Most screen performers will have to do one at some point in their career, so how should you approach pretending to make love on-camera? Actress Sophie Kennedy Clark, who starred in Lars Von Trier’s erotic drama Nymphomaniac and is currently appearing in Sky Arts’ The Marriage of Reason & Squalor, gives her advice.
“Some people get asked what it’s like working with children and animals; I end up getting asked about scenes of a sexual nature!
I’ve always just rolled with the punches. If there’s a sex scene in the script and I’ve fallen in love with the script, or fallen in love with the part, it doesn’t even come into my process. I don’t have a problem with nudity, if it’s done tastefully.
Don’t work with people you don’t trust. If you don’t trust the director, it’s going to be a horrible experience. Because you’re putting yourself in such a vulnerable position. You’re making noises in that room that are socially unacceptable for a room full of people wearing baggy clothing holding electrical items! The directors I’ve worked with I’ve trusted implicitly to do me justice.
You’ve got to be comfortable. You would expect it to be a closed set. You wouldn’t expect the guy who cleans out the trailer to be suddenly turning up.
If you don’t think the scene is necessary you should probably speak to the director before you take the part. If you feel like you’ve been forced into the situation then it’s going to read on your face. If you’re doing an intimate scene and you’re meant to look like you’re enjoying it, you need to make sure that everything has been done for you to be able to do the scene to the best of your ability. And don’t settle. That’s not a big ask on set. It’s not diva behaviour. Everyone understands it’s a difficult thing to do.
You’ve got to remember though that they are so mathematically done and laid out, it’s not a sexy situation. Everyone’s there making a film and they want you to do the best job possible so you can move onto the next thing and get home on time. No-one’s there to make fun of you, they want it to be a good scene. I was doing a scene recently and I was opening my eyes in between takes, just so I could interact with everyone. When you open your eyes and you see some guy leaning against a piece of equipment eating a sandwich, you realise how daft the whole thing is.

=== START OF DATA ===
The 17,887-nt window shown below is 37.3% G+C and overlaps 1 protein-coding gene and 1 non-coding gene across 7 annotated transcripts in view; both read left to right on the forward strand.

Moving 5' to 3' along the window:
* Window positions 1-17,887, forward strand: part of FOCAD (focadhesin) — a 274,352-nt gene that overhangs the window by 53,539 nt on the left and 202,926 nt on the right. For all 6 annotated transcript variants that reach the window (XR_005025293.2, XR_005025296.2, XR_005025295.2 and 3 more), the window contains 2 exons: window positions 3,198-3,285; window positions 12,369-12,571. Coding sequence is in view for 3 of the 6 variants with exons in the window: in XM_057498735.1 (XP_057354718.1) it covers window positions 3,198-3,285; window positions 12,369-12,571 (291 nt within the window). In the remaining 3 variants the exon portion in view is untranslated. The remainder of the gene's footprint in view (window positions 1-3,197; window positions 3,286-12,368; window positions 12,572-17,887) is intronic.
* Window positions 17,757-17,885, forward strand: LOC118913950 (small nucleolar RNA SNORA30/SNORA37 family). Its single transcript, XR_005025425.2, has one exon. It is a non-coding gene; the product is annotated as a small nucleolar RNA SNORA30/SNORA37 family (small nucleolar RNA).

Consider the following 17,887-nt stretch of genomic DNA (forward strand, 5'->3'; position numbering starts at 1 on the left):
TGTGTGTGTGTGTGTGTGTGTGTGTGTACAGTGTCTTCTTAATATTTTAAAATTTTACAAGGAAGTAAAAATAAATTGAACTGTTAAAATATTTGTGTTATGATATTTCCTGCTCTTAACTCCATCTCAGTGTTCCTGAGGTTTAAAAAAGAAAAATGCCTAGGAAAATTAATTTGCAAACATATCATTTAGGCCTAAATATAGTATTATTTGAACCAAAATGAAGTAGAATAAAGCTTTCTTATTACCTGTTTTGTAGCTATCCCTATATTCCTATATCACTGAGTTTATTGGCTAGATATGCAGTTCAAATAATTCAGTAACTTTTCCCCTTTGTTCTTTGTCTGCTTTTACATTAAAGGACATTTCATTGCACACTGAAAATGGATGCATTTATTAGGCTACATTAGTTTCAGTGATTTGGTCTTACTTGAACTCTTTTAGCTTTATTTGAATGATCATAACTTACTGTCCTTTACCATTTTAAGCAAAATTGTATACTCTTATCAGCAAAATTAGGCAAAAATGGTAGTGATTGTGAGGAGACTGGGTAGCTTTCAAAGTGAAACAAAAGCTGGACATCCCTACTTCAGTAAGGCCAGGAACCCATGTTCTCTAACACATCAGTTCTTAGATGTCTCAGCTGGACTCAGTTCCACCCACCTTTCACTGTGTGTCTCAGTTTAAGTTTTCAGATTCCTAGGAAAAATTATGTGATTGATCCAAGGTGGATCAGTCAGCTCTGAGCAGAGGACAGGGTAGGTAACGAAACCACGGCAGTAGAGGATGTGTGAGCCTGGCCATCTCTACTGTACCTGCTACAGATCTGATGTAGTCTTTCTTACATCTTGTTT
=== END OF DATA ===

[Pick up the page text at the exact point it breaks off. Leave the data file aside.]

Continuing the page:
You have to be incredibly comfortable with your opposite actor. It’s not about finding someone attractive – I’ve never fancied the person I was doing it with.
But if you’re not lucky enough to get on with the person you’re having to do the scene with it’s tough, because you’d never put yourself in that situation in real life. You would never be flesh on flesh with someone you didn’t like.
I have a trick [to try and build a rapport with my co-star]. Sometimes you’ve only known someone a couple of days, or sometimes you meet them on the day. I have this thing for getting into someone’s personal space, because once someone allows you into their personal space, you can be incredibly comfortable. I’ll always ask to take someone’s hand, fifteen minutes before the scene. I say, ‘look, I’m just going to play with your hand’. Once you’ve squidged the skin in between their fingers and felt all the nooks and crannies and someone’s got used to you being in their personal space – but in a playful, not sexy way – there’s no barrier anymore.
I think it’s about being acutely aware that the person you’re acting with may be really uncomfortable. Just because I’ve always been confident, I’m always willing to open it up for discussion. That way it becomes work and about the certain angles or shots we have to get to make the best scene possible. For example, if you find someone is ramming their tongue in your mouth there’s a delicate way of saying to someone without hurting their feelings that you don’t think that’s appropriate for the scene. Having a conversation about it means that no-one is feeling like they haven’t quite got what the scene’s about. You desexualise the whole occasion.
And hey, it makes for a hilarious story down the pub with your mates if anything goes wrong.”
The Marriage of Reason & Squalor continues on Sky Arts on Thursday at 9pm. Catch up on episode 1 and 2 on demand.